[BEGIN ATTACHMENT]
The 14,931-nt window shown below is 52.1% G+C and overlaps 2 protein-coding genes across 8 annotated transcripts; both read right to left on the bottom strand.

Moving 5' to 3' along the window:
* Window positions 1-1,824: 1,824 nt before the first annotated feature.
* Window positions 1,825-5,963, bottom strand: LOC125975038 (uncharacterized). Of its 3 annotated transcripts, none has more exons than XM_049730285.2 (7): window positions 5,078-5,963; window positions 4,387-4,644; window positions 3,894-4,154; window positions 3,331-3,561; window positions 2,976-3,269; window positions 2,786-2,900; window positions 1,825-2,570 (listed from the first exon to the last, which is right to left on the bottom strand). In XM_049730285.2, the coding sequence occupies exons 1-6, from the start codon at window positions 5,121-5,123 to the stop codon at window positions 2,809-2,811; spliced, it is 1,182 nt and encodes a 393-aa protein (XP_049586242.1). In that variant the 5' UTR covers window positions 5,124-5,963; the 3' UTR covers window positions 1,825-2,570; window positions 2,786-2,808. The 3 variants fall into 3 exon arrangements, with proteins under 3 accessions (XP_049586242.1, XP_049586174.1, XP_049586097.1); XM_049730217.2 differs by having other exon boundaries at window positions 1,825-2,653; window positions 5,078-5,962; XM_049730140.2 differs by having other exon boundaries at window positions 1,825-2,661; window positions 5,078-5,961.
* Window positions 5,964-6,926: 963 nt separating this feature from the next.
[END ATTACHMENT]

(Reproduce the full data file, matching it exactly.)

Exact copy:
The 14,931-nt window shown below is 52.1% G+C and overlaps 2 protein-coding genes across 8 annotated transcripts; both read right to left on the bottom strand.

Moving 5' to 3' along the window:
* Window positions 1-1,824: 1,824 nt before the first annotated feature.
* Window positions 1,825-5,963, bottom strand: LOC125975038 (uncharacterized). Of its 3 annotated transcripts, none has more exons than XM_049730285.2 (7): window positions 5,078-5,963; window positions 4,387-4,644; window positions 3,894-4,154; window positions 3,331-3,561; window positions 2,976-3,269; window positions 2,786-2,900; window positions 1,825-2,570 (listed from the first exon to the last, which is right to left on the bottom strand). In XM_049730285.2, the coding sequence occupies exons 1-6, from the start codon at window positions 5,121-5,123 to the stop codon at window positions 2,809-2,811; spliced, it is 1,182 nt and encodes a 393-aa protein (XP_049586242.1). In that variant the 5' UTR covers window positions 5,124-5,963; the 3' UTR covers window positions 1,825-2,570; window positions 2,786-2,808. The 3 variants fall into 3 exon arrangements, with proteins under 3 accessions (XP_049586242.1, XP_049586174.1, XP_049586097.1); XM_049730217.2 differs by having other exon boundaries at window positions 1,825-2,653; window positions 5,078-5,962; XM_049730140.2 differs by having other exon boundaries at window positions 1,825-2,661; window positions 5,078-5,961.
* Window positions 5,964-6,926: 963 nt separating this feature from the next.